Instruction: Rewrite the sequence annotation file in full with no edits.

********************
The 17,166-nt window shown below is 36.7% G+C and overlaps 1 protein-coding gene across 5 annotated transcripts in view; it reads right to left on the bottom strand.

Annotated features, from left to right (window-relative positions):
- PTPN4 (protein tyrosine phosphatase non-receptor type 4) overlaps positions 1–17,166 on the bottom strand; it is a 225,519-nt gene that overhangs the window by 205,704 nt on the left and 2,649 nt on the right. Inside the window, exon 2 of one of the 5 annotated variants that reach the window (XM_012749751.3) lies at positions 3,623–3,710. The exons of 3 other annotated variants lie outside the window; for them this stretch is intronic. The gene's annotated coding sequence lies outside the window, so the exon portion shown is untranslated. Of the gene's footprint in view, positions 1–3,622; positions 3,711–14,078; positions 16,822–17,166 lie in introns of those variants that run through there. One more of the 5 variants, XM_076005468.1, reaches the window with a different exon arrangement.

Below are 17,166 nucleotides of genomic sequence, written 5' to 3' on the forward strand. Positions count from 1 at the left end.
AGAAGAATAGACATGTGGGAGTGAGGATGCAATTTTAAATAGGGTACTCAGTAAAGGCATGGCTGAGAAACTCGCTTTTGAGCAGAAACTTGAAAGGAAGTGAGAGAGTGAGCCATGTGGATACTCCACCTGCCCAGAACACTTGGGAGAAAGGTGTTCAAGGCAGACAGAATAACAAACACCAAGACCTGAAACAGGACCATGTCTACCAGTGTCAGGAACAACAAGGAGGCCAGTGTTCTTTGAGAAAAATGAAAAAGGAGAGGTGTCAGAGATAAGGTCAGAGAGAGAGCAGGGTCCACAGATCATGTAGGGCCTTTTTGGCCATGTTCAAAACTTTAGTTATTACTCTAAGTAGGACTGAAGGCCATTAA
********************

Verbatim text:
The 17,166-nt window shown below is 36.7% G+C and overlaps 1 protein-coding gene across 5 annotated transcripts in view; it reads right to left on the bottom strand.

Annotated features, from left to right (window-relative positions):
- PTPN4 (protein tyrosine phosphatase non-receptor type 4) overlaps positions 1–17,166 on the bottom strand; it is a 225,519-nt gene that overhangs the window by 205,704 nt on the left and 2,649 nt on the right. Inside the window, exon 2 of one of the 5 annotated variants that reach the window (XM_012749751.3) lies at positions 3,623–3,710. The exons of 3 other annotated variants lie outside the window; for them this stretch is intronic. The gene's annotated coding sequence lies outside the window, so the exon portion shown is untranslated. Of the gene's footprint in view, positions 1–3,622; positions 3,711–14,078; positions 16,822–17,166 lie in introns of those variants that run through there. One more of the 5 variants, XM_076005468.1, reaches the window with a different exon arrangement.

Below are 17,166 nucleotides of genomic sequence, written 5' to 3' on the forward strand. Positions count from 1 at the left end.
AGAAGAATAGACATGTGGGAGTGAGGATGCAATTTTAAATAGGGTACTCAGTAAAGGCATGGCTGAGAAACTCGCTTTTGAGCAGAAACTTGAAAGGAAGTGAGAGAGTGAGCCATGTGGATACTCCACCTGCCCAGAACACTTGGGAGAAAGGTGTTCAAGGCAGACAGAATAACAAACACCAAGACCTGAAACAGGACCATGTCTACCAGTGTCAGGAACAACAAGGAGGCCAGTGTTCTTTGAGAAAAATGAAAAAGGAGAGGTGTCAGAGATAAGGTCAGAGAGAGAGCAGGGTCCACAGATCATGTAGGGCCTTTTTGGCCATGTTCAAAACTTTAGTTATTACTCTAAGTAGGACTGAAGGCCATTAA